« The Next Wave: Local Games? | Main | You Need A Niche [Marketing Stories] »

Comments

Feed You can follow this conversation by subscribing to the comment feed for this post.

Karl Bunyan

Isn't it just the tablet version of IE 10 that's going to be plug-in free? It seems that the desktop version will be just the same as ever. Apple has trained users not to expect Flash games to work on a tablet and so it's easy enough for Microsoft to follow along.

It's a sign of changing times, perhaps, but not yet the fatal blow to Flash.

Tadhg

Specifically, it's the Metro version (tablet and desktop) that will be plugin free.

The plugin-capable IE will only be on the emulated desktop version of Windows that they're including for backwards compatibility.

In real terms this means that it will have less support and slowly deprecate over time, as Microsoft wants their developers to start working in Metro instead.

Oisin Grehan

Tadhg is dead-on. I was just signing in to comment on this, but no need anymore.

Paulfilby

Will people want to buy a new os on which they can't play their favourite 'ville game?

To me this seems a similar ruse to apples, ie if there's no flash games available then users will buy games from the app store.

Tadhg where did you see that the desktop windows 8 will be emulated? I can't see any reference to that in the quick google search I did

Garamond_italic

I have a feeling that in the recent months Adobe has shifted its Flash platform focus more to the multi-platform aspect. One code base, multiple platforms. Adobe AIR, a tool for deploying to different platforms - from iOS, android, and three desktop OSes - is finally getting really useful, with new features added every month. Recently they introduced "AS extensions", a native code that can be executed inside an application -- for example, I think that it makes it possible to call native UI for in-app payments.

It's true that they developed some tools to convert Flash to HTML5 (CSS3) but so far it seems an IDE for HTML5 and canvas is still far far away. It can easily be a few years before that happens. And even if we had such easy to use IDE right now, with almost the same capabilities like Flash, developers would be still using Flash for the web because of relatively low browser HTML5 (canvas, etc) support.

There is also upcoming Flash player with 3D hardware support. So it seem that Adobe is focusing on Flash and not on HTML5.

So what is the situation for Flash game developers? I think it's certainly not as bad as it may seem on the first sight. First, current web games are not specifically made for multi touch (although Flash player enables that) and would likely not be used on the tablets running Windows 8. For the Windows 8 on desktop it's a different story and users would have to launch desktop IE 10 with plugins enabled (which is not user friendly).

On the other hand, Flash developers can use Adobe tools to make a native format for Windows. I think Adobe will update the tool to also include the new Microsoft app store (if it won't be trivial to do it by developers themselves).

The problem becomes that you are limited by platform rules and policies ... and you can't use open web technologies as easily right now and probably in a year from now for a broad range of games -- it's still slow and hard to develop for. It is (or will be) very convenient for Microsoft and Apple to have pluginless browsers right now, because basically for most games, you have to develop natively, meaning using their app stores for distribution and at the end also payment systems.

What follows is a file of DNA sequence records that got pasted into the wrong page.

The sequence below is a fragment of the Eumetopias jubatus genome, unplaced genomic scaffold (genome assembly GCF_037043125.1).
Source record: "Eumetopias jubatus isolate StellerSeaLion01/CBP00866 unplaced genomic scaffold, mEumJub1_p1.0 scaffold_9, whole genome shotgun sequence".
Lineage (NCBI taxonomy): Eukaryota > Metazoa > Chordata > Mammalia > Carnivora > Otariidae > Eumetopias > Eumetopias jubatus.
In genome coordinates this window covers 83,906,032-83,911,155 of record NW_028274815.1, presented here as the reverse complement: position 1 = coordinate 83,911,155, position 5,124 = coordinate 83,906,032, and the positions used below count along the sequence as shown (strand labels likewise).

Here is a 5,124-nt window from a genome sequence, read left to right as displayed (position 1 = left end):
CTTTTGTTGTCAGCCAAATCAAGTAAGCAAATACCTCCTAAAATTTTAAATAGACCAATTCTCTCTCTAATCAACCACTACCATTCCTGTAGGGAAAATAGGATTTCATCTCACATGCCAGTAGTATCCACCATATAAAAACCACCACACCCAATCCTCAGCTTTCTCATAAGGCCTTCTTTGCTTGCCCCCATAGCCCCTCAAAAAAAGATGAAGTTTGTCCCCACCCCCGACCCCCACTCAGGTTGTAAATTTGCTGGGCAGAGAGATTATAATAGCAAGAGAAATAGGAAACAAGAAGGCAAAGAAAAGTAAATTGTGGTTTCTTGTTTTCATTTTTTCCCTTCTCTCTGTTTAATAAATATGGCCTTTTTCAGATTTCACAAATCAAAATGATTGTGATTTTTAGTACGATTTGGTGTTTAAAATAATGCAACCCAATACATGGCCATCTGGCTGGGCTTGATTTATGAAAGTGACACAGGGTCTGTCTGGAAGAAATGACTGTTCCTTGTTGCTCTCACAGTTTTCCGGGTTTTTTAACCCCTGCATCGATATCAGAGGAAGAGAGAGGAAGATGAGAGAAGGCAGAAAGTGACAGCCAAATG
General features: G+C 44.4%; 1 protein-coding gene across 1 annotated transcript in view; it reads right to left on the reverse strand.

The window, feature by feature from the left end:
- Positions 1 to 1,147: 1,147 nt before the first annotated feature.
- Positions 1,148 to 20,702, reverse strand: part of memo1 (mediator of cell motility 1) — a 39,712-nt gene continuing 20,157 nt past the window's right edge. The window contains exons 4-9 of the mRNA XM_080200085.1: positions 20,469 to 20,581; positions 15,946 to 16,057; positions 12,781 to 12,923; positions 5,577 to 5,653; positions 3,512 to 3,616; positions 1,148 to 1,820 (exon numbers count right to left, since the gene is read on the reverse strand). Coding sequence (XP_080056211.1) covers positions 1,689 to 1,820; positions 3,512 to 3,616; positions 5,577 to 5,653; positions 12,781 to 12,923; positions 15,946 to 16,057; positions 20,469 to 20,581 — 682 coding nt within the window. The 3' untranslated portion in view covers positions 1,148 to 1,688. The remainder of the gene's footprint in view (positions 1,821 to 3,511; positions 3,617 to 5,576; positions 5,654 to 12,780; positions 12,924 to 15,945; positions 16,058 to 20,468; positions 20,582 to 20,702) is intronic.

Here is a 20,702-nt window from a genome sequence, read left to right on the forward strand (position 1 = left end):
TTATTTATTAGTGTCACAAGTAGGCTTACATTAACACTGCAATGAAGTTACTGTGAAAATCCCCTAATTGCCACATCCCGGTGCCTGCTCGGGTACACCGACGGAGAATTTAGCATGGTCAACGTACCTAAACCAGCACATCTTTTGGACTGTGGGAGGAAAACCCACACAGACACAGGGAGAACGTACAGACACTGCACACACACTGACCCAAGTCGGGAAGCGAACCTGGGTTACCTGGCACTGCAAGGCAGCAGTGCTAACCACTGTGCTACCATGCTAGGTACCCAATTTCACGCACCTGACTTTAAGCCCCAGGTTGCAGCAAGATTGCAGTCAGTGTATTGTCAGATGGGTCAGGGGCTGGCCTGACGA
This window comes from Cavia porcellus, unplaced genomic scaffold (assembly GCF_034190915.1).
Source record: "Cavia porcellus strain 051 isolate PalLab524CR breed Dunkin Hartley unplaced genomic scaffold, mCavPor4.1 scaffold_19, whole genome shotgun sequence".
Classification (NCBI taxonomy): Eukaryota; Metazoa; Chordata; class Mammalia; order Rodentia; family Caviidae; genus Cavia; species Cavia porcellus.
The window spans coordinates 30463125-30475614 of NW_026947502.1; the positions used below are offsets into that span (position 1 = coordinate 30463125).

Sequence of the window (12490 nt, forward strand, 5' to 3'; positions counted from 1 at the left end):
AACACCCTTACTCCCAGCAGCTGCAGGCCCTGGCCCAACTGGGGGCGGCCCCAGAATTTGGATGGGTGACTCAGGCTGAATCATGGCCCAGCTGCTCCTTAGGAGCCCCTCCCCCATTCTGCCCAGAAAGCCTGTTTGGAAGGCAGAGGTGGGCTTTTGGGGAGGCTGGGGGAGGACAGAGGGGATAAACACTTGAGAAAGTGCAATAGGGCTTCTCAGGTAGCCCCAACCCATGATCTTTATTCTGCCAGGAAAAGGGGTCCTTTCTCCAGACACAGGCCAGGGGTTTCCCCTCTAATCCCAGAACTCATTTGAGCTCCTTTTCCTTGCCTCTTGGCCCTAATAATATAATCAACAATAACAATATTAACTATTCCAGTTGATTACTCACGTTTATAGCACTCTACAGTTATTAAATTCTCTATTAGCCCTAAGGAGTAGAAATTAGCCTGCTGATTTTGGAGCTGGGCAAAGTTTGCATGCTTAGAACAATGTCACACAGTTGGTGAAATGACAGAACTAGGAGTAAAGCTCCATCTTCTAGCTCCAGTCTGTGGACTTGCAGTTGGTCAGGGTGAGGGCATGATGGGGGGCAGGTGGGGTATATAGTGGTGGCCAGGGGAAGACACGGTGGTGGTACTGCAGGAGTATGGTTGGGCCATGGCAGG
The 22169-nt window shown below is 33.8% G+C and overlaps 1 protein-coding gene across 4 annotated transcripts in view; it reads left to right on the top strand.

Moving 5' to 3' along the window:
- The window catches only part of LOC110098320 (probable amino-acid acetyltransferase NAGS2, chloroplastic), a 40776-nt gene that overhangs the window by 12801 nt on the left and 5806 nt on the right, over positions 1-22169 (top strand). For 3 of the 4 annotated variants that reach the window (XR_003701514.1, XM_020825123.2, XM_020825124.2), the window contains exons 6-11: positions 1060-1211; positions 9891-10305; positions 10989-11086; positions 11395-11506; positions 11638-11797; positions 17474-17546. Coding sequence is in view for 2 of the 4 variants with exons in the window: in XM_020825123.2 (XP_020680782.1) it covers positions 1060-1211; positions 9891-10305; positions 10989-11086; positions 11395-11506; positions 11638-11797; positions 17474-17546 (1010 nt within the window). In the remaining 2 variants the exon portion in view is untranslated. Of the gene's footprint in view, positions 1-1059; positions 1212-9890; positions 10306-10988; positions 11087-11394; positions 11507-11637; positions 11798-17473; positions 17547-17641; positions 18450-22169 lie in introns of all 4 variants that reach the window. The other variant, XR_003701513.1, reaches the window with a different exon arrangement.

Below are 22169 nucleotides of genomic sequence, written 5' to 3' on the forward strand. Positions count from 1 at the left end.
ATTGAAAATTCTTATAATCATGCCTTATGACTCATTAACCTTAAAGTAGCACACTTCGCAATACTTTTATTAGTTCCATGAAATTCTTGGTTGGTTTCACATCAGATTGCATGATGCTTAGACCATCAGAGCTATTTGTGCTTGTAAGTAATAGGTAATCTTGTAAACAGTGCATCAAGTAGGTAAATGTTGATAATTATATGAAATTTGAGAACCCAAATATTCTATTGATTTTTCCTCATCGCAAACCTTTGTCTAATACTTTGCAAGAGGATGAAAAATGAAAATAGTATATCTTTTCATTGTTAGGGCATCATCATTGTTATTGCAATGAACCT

Personally, as a young Flash developer I see it as an opportunity. Windows has a huge user base and if Windows 8 manages to have successful app store this means a new market, although with strangely blurred line between desktop and tablet users.

PS: I usually don't write long comments, but this is an exception. I think I am a "fan" of your blog :)

Karl Bunyan

I see. I got the Metro bit but it seems like it's being pushed as default rather than the desktop mode (which will have plug-ins), and obviously most people will never change.

It's a pretty big move with all those Facebook gamers out there.

D

I only miss flash when I'm on youtube but there is no reason to kill something that has worked since version 4. I'm personally waiting for the flash html 5 wrapper or the flash version that exports as HTML 5. Because to me flash is just like a video or a mp3 file or a fancy dvd menu - its not as evil as facebook.

Alexisbonte

Apple had huge leverage when they did this (the ipad was the only tablet computer on the market) and a strong argument (battery life). Microsoft as neither and competing browsers with flash support are 1 click away. Not sure its smart.

Verify your Comment

Previewing your Comment

This is only a preview. Your comment has not yet been posted.

Working...
Your comment could not be posted. Error type:
Your comment has been posted. Post another comment

The letters and numbers you entered did not match the image. Please try again.

As a final step before posting your comment, enter the letters and numbers you see in the image below. This prevents automated programs from posting comments.

Having trouble reading this image? View an alternate.

Working...

Post a comment


Follow What Games Are

What Games Are is about game design, game development, games as art, craft, culture and industry and how you can make better games, written by Tadhg Kelly.

You can follow Tadhg on Twitter here:

You can also subscribe via email:

Or RSS (Google Reader etc):

 Subscribe

Search What Games Are

Related Posts Plugin for WordPress, Blogger...